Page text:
Reaching the masses over the airwaves

Reaching the masses over the airwaves Fr. Cletus Noone OFM, doing his Saturday show on Clare FM radio. Photo: John Kelly.
Personal Profile


After years of seeing the goodness of the Franciscans and their work in the community, an 86-year-old radio DJ is delighted he followed the religious path.

Believed to be the oldest man on the radio Fr Cletus Noone, who has a show called Noone at Night on Saturdays at 9pm, recently celebrated his Diamond Jubilee.

Coming at the same time as the Eucharistic Congress to Ireland, Fr Cletus was born in 1932. Hailing from Galway he had twin sisters, one of which is still alive.

During his school years he spent a decade as an altar boy in the Franciscan Abbey where he saw the work they were doing, and was very impressed.

“Bit by bit it dawned on me, it was the example of the brothers and the priests who were there and their dealings with the people and so on because we were all in the same neighbourhood there, that’s what attracted me. I saw what they were doing and I more or less said if it’s God’s holy will I’d like to do that,” he said.

Tough days

“There were seven long years after that to see whether it would happen, but thank God it did happen and I’m glad it did because I really enjoyed myself. There were good days, there were tough days at times.”

It was after his Leaving Cert he decided to follow a vocation in the priesthood and join the Franciscans. He was sent to Killarney, which is where anyone hoping to join the order was sent at the time, and then studied in Galway for three years in St Anthony’s College – which has since closed.

“After that now came the problem, we were to go to Rome then from Galway but there were too many students there was no room,” he said – an issue foreign to modern Ireland.

He was subsequently sent to Louvain in Belgium with six others, after a year there they went to Rome to study for a further three years with Fr Cletus being ordained on February 21, 1959.

Returning to Ireland he was sent to Limerick for two years which he thoroughly enjoyed, describing the people as “lovely”, as it was his first posting it holds a special place in his heart but he adds “I must say there was no place I didn’t like thank God”.

After that it was two years in Multyfarnham, back to Killarney for six and once more returned to his beloved Limerick.

Going to Ennis, Co. Clare in 1987, shortly he became involved with Clare FM. Talking about his show he says: “I enjoy it I really do, and we’ve good ol’ craic, I’ll tell a few yarns as well as playing the piece. I’m relying a lot on the prayers on our neighbours next door to me, the Poor Clare Sisters.”

“I get to know more people from the radio than I do from the altar,” he added.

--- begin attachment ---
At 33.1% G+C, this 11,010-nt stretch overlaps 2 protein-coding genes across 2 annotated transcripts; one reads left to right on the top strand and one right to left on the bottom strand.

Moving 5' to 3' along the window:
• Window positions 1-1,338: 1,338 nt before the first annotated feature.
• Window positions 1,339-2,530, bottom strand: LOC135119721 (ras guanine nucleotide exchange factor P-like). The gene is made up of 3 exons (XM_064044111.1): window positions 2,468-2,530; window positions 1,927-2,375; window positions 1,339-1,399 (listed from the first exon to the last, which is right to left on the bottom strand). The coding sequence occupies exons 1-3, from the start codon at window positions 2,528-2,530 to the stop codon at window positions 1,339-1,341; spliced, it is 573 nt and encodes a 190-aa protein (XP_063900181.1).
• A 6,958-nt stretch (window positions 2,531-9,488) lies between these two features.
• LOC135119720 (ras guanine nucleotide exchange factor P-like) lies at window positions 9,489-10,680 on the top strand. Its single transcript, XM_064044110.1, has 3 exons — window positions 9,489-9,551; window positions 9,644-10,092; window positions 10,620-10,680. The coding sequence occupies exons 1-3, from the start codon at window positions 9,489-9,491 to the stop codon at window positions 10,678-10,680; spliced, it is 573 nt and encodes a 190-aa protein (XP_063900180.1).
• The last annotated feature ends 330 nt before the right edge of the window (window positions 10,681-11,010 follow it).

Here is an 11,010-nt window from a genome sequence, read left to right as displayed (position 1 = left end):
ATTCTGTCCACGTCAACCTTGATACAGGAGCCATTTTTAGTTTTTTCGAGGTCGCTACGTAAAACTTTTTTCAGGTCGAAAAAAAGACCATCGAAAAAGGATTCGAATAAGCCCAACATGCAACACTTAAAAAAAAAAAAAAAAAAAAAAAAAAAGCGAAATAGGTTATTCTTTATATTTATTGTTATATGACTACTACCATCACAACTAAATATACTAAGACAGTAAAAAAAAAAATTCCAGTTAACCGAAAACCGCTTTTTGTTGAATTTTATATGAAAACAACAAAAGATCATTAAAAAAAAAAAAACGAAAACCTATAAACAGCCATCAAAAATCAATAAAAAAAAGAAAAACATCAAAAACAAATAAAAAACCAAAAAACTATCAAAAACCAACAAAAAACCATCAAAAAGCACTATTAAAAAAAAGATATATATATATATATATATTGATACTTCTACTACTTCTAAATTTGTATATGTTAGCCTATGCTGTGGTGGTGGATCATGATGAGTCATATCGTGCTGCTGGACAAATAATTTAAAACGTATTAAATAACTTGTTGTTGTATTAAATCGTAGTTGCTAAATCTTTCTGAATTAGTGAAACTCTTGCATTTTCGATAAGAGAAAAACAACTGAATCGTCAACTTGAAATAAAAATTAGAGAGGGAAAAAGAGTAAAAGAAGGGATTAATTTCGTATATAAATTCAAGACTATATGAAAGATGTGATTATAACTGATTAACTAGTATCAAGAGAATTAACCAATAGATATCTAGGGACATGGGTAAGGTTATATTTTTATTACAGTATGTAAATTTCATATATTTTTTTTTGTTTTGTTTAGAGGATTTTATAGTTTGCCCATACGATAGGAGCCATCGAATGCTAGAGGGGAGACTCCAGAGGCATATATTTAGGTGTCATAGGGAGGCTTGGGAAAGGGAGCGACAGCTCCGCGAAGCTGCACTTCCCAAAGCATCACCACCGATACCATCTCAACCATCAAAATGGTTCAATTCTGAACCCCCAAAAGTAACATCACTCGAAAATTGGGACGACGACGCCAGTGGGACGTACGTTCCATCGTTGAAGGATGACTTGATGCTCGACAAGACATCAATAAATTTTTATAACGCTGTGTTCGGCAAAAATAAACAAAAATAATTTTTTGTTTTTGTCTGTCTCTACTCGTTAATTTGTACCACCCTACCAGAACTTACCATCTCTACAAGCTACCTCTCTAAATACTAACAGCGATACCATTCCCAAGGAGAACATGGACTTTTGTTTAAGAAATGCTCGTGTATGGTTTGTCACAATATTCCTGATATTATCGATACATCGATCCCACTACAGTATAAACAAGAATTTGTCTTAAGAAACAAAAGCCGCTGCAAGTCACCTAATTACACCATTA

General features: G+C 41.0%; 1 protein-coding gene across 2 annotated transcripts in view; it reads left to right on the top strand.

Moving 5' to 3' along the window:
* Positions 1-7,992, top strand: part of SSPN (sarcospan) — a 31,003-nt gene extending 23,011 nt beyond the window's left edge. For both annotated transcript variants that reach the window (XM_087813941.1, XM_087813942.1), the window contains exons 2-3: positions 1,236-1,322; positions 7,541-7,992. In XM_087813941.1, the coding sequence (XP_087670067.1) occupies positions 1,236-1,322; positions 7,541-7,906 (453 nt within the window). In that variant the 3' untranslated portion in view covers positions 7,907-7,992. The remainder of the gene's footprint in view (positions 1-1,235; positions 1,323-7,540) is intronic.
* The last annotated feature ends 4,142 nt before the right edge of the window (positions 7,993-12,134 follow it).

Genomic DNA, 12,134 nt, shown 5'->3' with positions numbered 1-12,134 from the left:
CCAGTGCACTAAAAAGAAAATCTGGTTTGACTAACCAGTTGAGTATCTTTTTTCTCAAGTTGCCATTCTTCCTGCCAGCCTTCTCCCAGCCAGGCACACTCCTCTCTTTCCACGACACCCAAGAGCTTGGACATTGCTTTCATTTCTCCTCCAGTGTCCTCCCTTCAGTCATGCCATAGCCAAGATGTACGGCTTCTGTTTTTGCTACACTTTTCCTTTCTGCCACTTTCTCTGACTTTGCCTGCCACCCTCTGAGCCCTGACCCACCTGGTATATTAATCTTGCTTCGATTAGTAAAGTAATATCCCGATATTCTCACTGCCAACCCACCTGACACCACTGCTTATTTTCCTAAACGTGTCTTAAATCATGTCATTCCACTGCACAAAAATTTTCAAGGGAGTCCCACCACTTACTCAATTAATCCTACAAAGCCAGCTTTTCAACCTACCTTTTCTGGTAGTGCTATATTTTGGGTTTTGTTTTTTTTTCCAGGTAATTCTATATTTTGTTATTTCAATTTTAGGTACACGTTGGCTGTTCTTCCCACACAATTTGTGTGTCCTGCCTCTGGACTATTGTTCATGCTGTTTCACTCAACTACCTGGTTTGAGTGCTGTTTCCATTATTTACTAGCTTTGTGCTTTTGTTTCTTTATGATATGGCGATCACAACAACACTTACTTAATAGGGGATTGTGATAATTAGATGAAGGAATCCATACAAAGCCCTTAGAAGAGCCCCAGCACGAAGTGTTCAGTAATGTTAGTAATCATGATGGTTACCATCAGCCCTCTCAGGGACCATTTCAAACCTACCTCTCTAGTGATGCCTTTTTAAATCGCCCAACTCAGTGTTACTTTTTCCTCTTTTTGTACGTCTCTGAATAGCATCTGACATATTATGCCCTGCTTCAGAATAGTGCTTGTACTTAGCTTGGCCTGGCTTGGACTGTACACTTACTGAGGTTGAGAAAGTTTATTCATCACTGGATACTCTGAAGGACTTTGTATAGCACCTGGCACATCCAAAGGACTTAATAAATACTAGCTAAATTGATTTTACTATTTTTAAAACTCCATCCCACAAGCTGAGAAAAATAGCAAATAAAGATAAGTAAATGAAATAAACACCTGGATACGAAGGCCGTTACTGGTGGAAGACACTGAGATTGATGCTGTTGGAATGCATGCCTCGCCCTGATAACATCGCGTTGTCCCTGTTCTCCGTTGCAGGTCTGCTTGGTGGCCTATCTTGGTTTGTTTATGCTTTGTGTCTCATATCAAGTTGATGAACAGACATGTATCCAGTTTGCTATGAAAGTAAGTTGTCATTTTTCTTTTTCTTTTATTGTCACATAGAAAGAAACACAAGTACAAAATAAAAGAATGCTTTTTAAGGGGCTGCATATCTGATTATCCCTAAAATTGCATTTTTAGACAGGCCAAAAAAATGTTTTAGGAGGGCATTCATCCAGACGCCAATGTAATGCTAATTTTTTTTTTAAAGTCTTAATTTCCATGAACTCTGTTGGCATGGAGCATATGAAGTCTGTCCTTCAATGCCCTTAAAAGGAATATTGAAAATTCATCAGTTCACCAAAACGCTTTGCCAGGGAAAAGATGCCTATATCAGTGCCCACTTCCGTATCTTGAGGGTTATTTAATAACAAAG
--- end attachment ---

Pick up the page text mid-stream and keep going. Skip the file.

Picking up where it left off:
Asked about the changing landscape in Ireland regarding religion, he said: “It all started in the families. The family were a unit, they came to Church together whether they were young or not. Confessions were more plentiful, we were busier doing Confessions then, than we are now.

“People are lovely but we only meet so many here”, with fewer people coming to Church “it’s sad”, he says.

“Sometimes, the funny thing about it, you might get a little message across on the radio that you would not get across in the Church because they’re not in the Church,” he said.

“I’ve found on a few occasions people will contact you later on and maybe they might want to go to Confession or something like that.”

Reaching out to elderly or people suffering from physical disabilities is also another positive about his radio show. “You go to them as it were particularly through the radio, they have Mass on Sunday of course as well naturally, they get the idea that you’re chatting with them individually.

“I have found that’s a reaction from it anyway, that you’d nearly have phoned them up rather than speaking to many of them over the radio,” he says.


Fr Cletus celebrated his diamond jubilee on February 21 with Bishop Willie Walsh who were both ordained on the same day in 1959. He said: “It was just marvellous. On the day I said Mass in a nursing home out in Oranmore in Galway, I’ll tell you why because my sister was out there as a patient.

“I said my Mass there because that sister was the only one I could remember who was at the ordination 60 years ago.”

Despite receiving an offer of retirement from his order, Fr Cletus isn’t ready to sign off just yet and will continue to grace the airways with his popular Saturday night show.

The hour-long programme, filled with music, chat and reflections from the much-loved priest will continue to delight listeners who look forward to it each week.